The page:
Lame duck Dan Saltzman now heads seismic mandate program
Mayor Ted Wheeler passed the baton for enacting the city’s controversial seismic retrofit program to Commissioner Dan Saltzman, whose term ends next month.
The transfer was made without public announcements by either official, a hint that the program has become an unwanted stepchild.
Last month, City Council approved a requirement that owners of unreinforced masonry buildings post warning placards. It passed 3-0 as two commissioners—Nick Fish and Chloe Eudaly—stepped out of the room during the vote.
Fish told the NW Examiner later why he left.
Fish said he told Mayor Ted Wheeler before the meeting that he could not support the placard requirement, offering to leave the room rather than vote no in the interests of “better future cooperation.”
Eudaly did not explain her rationale.
“It’s a purely symbolic action that doesn’t solve any problem,” Fish said of the placard policy, which he expects will be ineffective.
“Worse, it’s likely to be punitive, greatly impairing the ability of some to refinance their property.”
Fish referred to evidence that government-ordered warning placards will be taken as demerits by lending and insurance agencies, undercutting the owners’ access to funds that might go to expensive retrofits.
As to the next phase of the seismic program, retrofits to reduce the chances of buildings collapsing, Fish believes the more expensive and burdensome elements will be modified after an advisory body studies implementation options over the next year.
Fish said he expects “a solid majority will emerge that doesn’t approve of the proposal currently on the table.”
A council majority in this vein may become more likely after commissioner Saltzman completes his term. Saltzman oversees the Bureau of Emergency Management and is the council’s strongest advocate for seismic mandates. His replacement will be Jo Ann Hardesty or Loretta Smith, both of whom have misgivings about the program.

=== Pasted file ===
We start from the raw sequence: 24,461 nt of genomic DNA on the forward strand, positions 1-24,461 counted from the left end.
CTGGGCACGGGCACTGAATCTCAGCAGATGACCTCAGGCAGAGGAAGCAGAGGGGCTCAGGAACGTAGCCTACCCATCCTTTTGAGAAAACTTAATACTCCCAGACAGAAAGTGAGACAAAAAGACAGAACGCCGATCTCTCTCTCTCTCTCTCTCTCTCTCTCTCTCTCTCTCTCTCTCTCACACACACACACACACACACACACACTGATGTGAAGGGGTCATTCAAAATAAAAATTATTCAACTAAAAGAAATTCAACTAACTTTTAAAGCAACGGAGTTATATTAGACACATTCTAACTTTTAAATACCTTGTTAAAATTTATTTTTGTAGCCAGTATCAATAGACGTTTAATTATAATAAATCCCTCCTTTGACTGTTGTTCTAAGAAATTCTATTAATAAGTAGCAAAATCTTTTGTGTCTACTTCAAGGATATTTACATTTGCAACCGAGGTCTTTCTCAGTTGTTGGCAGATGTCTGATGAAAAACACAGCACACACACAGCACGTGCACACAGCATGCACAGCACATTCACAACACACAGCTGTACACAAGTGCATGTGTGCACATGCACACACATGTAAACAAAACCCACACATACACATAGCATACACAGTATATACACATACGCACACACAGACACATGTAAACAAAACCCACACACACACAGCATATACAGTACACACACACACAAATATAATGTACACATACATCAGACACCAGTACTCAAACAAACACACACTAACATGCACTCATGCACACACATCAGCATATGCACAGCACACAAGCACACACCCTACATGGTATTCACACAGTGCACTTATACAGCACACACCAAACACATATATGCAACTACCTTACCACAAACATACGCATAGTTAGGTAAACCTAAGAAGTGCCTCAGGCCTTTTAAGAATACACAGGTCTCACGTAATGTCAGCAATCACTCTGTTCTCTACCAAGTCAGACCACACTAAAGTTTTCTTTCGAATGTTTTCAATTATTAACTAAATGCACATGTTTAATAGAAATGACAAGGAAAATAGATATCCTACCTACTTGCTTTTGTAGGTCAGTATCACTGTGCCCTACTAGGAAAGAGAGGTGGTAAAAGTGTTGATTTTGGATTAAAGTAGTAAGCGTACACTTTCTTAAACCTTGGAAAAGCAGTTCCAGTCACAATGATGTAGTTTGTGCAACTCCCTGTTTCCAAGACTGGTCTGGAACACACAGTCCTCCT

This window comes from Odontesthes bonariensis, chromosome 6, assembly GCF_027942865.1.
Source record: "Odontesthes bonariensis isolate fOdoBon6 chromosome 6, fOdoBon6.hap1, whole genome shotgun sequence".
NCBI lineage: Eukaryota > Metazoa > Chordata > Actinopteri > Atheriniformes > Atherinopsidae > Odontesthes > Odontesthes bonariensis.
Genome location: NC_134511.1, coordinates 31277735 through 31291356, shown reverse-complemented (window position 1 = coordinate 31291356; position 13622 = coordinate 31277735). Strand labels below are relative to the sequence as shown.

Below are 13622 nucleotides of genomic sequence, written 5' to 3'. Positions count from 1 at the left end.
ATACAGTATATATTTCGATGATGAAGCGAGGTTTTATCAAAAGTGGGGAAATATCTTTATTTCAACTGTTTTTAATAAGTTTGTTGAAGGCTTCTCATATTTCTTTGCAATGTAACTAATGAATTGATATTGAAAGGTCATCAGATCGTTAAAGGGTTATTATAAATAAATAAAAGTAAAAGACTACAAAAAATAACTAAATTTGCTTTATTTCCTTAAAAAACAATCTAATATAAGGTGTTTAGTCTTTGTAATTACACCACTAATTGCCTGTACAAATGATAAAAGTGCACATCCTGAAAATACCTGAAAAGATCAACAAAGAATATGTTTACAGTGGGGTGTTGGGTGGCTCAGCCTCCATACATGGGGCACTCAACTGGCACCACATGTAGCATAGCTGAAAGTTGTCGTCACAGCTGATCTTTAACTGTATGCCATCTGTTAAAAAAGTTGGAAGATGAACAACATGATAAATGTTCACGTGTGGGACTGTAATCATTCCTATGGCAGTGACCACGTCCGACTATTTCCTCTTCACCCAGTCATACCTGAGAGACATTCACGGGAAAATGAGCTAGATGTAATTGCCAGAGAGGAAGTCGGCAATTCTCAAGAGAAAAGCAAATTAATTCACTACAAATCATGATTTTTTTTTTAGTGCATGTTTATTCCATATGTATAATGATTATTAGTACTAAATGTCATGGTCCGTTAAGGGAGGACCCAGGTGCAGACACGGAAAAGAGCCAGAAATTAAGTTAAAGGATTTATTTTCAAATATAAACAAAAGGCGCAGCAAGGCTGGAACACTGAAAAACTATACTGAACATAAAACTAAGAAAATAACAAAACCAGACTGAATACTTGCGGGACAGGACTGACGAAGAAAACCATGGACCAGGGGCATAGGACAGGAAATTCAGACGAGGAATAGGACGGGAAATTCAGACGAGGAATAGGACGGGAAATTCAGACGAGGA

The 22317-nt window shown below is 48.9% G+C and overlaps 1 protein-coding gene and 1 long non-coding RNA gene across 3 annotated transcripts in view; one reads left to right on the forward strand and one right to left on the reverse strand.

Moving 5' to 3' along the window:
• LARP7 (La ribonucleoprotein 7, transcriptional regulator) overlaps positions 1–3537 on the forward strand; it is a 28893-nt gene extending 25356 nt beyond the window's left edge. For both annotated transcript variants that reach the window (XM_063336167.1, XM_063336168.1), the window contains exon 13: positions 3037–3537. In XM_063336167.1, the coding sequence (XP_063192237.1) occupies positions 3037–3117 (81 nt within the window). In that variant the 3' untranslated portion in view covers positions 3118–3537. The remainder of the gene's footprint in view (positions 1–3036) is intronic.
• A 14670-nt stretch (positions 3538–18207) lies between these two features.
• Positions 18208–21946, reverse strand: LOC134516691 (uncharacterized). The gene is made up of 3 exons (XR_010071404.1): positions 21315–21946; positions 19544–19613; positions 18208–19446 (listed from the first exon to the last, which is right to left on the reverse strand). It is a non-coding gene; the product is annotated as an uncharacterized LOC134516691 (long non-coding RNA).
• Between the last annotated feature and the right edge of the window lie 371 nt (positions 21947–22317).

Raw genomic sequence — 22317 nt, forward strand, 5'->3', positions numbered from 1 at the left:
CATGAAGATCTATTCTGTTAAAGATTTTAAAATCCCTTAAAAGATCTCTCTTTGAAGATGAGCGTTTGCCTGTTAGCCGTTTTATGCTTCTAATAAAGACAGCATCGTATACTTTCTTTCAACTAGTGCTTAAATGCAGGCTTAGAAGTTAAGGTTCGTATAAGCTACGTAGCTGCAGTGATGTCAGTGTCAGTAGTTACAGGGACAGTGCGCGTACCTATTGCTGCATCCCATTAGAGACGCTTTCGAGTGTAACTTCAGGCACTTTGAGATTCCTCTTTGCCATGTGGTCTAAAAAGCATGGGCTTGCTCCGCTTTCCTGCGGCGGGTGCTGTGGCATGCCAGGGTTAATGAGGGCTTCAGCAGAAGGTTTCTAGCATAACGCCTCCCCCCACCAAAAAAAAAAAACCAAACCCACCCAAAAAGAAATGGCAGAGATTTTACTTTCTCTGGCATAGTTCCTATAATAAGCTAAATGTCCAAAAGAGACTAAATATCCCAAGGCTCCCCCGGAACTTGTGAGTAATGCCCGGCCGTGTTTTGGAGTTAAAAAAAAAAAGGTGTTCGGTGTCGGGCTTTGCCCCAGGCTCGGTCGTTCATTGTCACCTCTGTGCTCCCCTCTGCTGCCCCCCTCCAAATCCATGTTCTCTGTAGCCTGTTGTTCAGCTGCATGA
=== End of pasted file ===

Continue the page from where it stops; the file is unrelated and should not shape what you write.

Hardesty sees the major obstacle—one that has daunted the initiative the past three years—as how to place enormous financial obligations on building owners without public assistance.
“It would be extremely irresponsible of the city to require all buildings to be retrofitted without any understanding of the financial impact it will inevitably have on homeowners, property managers, small business owners, churches and nonprofits. Because of these impacts, I will also be interested in seeing the proposed financial incentives,” she said.
Smith’s statement to the Examiner was more extensive.
“The city has a responsibility to ensure that the estimated 1,600 URMs are not putting our citizens at risk,” Smith wrote. “However, I have several concerns with how this program is moving forward.
“There has been little public involvement, especially among people of color and pastors from predominantly African American churches. That has created distrust and doesn’t help us all move to making our city more resilient.
“I’m also concerned that the buildings listed as a URM may include buildings that aren’t, yet the process to clear that label is costly and time consuming.
“Regarding the placards required on these buildings, I think the decision was made with unintended consequences. Once a property posts the placard, it will make it harder for property owners to have access to financing and insurance to pay for the retrofit. It may also deter renters from living in those buildings, again negatively impacting the owners with less cash flow that would actually help fund the upgrade.
“The placards by themselves will not make us safer. It sends a false sense of security in other buildings without placards, but those non-placard buildings may not be any less likely to collapse in the event of a major earthquake.
“As commissioner in charge of the Portland Bureau of Emergency Management, I would take a pause, engage the community and bring all parties together to help find solutions and low-cost funding options to help property owners retrofit their buildings, especially nonprofits and churches.”
Implementation of the placard mandate may be delayed by a preliminary injunction filed by attorney John DiLorenzo of Davis Wright Tremaine. DiLorenzo told the Examiner that the council’s action may violate free speech protections because it treats different classes of building owners differently.
DiLorenzo obtained a $10 million settlement from the city in 2017 over misuse of Portland Water Bureau funds.